A third source is the Press, both Masonic and non-Masonic. Certainly during the eighteenth century there was considerable interest both in the national press and in local provincial newspapers in various masonic doings, and recent research has led to the rediscovery of very many reports of persons who were becoming Masons. Various Libraries are not putting their holdings of eighteenth century newspapers and magazines ‘on-line’, and this will certainly aid the work of researchers. It is all still to do out there.
If we begin with the Grand Lodge records, those of 1723 show the names of several Jews, such as Benjamin Deluze and Simon Ansell, and in 1725 Israel Segalas and Nicholas Abrahams; by 1732 Solomon Mountford, Solomon Mendez, Abraham Ximenes, and Abraham Cortissos. Grand Lodge each year appointed a number of Grand Stewards who had the very responsible and very public task of organizing the annual Grand Festival; among the lists of stewards can be found such names as Solomon Mendez (1732), Dr Meyer Schomberg (1734), Benjamin da Costa (1736), and Isaac Barrett, Joseph Harris, Samuel Lowman, and Moses Mendez (all in 1738).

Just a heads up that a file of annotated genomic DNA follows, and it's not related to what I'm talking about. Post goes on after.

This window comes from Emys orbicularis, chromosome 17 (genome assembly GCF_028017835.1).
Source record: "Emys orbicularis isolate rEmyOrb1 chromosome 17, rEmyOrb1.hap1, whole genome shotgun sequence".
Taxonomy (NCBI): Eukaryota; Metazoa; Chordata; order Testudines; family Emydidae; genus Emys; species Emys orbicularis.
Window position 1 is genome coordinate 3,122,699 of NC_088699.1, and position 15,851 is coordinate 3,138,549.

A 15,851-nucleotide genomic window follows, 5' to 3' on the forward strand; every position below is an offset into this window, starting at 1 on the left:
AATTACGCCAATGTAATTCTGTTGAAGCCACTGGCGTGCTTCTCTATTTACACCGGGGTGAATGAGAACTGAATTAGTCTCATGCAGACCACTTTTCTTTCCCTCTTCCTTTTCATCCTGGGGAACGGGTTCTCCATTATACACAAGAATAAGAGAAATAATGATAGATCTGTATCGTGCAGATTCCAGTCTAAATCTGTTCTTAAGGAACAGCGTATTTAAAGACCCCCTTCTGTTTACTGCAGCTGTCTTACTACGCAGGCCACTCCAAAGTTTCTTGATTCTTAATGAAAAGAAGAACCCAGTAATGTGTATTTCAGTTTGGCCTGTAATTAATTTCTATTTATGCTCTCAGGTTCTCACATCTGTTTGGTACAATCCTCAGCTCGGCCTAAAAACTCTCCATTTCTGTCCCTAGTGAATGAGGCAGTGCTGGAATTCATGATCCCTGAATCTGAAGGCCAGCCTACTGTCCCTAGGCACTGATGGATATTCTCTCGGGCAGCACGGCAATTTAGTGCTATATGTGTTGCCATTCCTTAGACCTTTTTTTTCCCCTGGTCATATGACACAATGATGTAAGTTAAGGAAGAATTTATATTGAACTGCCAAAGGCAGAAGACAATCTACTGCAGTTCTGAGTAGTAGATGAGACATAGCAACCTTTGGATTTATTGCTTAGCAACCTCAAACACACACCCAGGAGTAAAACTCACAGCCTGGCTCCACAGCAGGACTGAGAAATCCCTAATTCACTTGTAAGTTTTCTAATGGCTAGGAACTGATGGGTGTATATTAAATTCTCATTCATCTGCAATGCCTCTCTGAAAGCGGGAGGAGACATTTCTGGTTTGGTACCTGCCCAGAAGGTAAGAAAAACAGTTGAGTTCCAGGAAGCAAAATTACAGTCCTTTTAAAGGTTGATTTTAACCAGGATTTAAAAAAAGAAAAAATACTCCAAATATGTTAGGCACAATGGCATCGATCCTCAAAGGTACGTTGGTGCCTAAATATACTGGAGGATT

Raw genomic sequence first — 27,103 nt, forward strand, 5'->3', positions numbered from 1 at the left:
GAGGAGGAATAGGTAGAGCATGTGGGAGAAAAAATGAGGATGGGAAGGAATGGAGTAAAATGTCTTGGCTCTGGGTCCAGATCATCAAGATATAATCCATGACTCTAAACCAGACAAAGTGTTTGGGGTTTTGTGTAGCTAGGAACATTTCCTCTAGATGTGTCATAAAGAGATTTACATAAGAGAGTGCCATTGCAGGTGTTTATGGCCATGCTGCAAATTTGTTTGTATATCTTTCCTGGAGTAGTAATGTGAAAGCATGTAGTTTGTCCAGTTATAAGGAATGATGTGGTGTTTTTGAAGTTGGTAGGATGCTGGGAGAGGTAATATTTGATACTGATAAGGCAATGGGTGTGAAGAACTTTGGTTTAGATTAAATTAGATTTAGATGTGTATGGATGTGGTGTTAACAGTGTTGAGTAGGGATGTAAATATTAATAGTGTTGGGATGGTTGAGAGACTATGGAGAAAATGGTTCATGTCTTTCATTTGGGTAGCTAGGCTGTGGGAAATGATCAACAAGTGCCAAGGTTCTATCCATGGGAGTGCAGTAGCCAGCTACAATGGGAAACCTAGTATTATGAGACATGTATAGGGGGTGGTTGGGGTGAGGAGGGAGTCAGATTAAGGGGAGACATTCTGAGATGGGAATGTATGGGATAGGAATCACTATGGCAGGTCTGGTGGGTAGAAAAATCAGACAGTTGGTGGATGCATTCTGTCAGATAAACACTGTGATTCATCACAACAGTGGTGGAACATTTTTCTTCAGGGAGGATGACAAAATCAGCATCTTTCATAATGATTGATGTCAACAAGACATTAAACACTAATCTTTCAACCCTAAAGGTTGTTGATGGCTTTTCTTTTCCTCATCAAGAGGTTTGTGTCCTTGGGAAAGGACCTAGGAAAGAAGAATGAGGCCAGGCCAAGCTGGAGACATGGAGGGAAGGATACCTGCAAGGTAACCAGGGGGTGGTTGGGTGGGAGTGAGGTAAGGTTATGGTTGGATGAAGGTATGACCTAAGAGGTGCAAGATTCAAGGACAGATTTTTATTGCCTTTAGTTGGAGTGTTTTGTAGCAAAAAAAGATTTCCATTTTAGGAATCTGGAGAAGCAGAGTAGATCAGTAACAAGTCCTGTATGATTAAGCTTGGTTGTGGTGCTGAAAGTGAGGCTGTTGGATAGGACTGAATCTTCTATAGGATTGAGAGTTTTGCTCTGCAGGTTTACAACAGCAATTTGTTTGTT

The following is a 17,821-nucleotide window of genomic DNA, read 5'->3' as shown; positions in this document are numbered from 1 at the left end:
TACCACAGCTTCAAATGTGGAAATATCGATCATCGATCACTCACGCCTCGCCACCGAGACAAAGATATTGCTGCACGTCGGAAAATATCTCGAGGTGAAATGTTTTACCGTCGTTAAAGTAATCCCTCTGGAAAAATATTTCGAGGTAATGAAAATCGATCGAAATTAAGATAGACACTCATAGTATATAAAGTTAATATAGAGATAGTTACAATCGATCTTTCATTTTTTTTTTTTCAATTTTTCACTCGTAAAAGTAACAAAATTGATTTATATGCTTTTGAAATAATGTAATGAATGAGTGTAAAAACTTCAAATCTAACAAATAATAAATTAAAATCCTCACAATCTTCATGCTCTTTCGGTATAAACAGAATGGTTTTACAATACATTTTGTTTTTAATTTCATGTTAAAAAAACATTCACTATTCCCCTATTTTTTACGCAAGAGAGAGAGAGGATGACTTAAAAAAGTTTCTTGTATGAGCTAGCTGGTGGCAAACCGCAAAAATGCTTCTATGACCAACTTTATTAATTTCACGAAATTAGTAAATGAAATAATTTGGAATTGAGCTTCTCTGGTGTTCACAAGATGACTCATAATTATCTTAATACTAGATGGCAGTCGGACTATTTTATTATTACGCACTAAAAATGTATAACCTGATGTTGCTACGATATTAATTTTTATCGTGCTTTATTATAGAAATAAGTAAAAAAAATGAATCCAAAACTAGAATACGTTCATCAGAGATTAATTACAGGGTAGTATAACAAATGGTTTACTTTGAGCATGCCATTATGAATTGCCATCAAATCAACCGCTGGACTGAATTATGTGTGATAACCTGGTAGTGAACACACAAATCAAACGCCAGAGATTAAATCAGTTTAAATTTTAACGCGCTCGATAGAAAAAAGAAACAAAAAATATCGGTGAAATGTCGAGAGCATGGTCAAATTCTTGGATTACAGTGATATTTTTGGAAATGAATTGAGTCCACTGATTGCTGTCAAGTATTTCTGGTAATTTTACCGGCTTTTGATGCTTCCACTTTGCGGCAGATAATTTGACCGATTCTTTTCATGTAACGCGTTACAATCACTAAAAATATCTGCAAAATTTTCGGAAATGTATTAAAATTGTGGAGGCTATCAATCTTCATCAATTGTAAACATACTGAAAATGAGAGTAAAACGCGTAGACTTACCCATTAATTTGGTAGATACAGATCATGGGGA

From the records of individual Lodges we find that when Lebeck’s Head Lodge was constituted in 1759 thirteen of its founders had Jewish names. The Lodge of the Nine Muses which was founded in 1777 included amongst its earliest members Francis Franco, Raphael Franco, Dr Isaac Sequira, and Abraham Teixera. There are other Lodges of distinction and prestige which contain Jews. The Prince of Wales’ Lodge – admission to which was in practice restricted to associates of the Prince himself – has several Jews and equally we find that in the Grand Master’s Lodge No. 1 that a Jew was its Master in 1800.